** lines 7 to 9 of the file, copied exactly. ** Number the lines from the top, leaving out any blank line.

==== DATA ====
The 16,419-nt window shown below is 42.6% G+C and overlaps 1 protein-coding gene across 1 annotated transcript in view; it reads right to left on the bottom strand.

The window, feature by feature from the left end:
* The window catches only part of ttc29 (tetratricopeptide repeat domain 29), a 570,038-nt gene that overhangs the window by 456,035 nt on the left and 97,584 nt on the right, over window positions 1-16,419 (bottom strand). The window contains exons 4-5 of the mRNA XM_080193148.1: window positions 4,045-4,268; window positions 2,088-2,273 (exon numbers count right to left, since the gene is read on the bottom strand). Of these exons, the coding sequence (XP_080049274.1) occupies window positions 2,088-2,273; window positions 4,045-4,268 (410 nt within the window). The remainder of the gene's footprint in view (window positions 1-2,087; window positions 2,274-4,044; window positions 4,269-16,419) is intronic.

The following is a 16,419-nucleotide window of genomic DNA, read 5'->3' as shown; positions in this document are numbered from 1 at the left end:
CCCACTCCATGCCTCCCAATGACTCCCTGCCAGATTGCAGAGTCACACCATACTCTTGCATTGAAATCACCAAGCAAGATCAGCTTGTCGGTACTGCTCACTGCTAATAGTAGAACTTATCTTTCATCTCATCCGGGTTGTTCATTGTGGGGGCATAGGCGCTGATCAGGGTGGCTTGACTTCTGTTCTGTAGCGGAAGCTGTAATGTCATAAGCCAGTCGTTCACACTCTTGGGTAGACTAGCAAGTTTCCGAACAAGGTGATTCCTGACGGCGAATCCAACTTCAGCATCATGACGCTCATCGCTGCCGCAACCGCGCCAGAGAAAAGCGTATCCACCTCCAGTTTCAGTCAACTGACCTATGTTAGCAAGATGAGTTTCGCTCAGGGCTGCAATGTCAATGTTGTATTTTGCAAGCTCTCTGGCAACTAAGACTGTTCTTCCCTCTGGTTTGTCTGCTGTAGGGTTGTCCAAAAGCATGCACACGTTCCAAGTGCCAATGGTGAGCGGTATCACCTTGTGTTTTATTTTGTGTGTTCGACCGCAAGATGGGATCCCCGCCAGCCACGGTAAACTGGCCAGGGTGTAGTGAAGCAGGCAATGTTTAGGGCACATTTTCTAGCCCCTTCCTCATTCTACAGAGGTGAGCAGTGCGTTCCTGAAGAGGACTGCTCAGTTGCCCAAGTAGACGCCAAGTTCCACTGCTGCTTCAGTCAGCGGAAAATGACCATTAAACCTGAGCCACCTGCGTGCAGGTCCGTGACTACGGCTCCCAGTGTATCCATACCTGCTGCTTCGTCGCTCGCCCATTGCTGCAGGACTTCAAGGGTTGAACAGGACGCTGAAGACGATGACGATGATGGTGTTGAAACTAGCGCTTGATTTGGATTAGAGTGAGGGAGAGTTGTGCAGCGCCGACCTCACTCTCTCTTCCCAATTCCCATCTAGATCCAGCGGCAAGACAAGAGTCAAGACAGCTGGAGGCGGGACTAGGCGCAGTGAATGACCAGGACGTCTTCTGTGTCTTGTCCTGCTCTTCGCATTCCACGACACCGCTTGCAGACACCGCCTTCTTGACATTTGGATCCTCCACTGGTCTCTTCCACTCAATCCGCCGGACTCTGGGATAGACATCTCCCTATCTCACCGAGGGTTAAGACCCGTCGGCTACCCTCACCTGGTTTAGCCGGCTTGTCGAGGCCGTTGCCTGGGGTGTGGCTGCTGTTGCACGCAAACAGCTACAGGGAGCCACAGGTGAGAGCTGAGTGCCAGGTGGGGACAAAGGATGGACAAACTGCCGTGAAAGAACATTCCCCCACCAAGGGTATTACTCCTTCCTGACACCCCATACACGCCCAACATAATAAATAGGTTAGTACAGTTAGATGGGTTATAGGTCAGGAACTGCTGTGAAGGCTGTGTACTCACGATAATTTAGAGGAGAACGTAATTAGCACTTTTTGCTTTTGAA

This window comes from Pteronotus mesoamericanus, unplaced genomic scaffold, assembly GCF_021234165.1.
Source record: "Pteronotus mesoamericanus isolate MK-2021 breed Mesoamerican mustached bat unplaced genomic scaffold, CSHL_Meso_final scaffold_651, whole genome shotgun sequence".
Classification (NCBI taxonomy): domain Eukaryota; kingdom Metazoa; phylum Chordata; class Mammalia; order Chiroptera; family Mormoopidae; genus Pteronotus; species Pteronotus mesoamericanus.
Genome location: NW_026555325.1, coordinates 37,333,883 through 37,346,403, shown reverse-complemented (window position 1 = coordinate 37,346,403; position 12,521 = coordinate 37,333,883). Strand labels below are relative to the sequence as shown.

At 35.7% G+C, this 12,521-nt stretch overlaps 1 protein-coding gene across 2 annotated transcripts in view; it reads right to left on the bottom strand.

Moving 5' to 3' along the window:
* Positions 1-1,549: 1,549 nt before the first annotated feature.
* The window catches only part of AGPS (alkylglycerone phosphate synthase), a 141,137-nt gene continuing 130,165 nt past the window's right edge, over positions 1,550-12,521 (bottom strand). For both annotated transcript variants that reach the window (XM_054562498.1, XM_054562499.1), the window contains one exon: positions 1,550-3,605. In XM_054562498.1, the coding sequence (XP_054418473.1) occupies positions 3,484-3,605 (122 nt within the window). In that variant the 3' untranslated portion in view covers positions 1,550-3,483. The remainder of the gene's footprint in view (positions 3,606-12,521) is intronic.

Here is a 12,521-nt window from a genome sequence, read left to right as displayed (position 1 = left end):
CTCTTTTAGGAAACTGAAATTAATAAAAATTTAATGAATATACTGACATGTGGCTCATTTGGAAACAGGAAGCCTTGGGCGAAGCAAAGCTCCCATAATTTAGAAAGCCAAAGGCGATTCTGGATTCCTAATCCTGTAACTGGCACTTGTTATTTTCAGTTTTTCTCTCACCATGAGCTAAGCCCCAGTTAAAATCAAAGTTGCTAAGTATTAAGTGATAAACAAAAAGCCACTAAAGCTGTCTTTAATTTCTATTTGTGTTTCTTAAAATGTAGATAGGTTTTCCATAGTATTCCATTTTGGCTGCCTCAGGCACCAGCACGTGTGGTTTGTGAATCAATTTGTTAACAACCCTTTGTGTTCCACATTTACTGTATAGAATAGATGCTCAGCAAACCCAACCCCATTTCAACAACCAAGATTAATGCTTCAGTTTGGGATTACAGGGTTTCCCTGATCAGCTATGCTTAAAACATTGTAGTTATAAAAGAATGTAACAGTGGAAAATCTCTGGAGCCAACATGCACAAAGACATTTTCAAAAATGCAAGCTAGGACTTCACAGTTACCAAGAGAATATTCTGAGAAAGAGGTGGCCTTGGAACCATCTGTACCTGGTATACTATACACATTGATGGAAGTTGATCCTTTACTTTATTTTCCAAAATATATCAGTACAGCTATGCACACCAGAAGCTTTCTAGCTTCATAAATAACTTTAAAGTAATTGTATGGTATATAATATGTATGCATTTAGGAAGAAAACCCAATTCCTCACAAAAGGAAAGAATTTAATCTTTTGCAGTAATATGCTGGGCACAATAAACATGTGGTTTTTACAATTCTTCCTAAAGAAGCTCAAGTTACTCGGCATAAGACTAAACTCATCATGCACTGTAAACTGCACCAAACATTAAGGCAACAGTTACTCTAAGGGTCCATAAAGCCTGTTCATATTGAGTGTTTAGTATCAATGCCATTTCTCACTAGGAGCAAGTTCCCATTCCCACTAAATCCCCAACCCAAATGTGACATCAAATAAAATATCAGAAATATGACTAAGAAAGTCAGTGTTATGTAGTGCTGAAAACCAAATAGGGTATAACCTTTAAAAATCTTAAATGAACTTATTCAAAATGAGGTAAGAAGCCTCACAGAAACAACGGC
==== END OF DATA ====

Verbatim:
Source record: "Pteronotus mesoamericanus isolate MK-2021 breed Mesoamerican mustached bat unplaced genomic scaffold, CSHL_Meso_final scaffold_651, whole genome shotgun sequence".
Classification (NCBI taxonomy): domain Eukaryota; kingdom Metazoa; phylum Chordata; class Mammalia; order Chiroptera; family Mormoopidae; genus Pteronotus; species Pteronotus mesoamericanus.
Genome location: NW_026555325.1, coordinates 37,333,883 through 37,346,403, shown reverse-complemented (window position 1 = coordinate 37,346,403; position 12,521 = coordinate 37,333,883). Strand labels below are relative to the sequence as shown.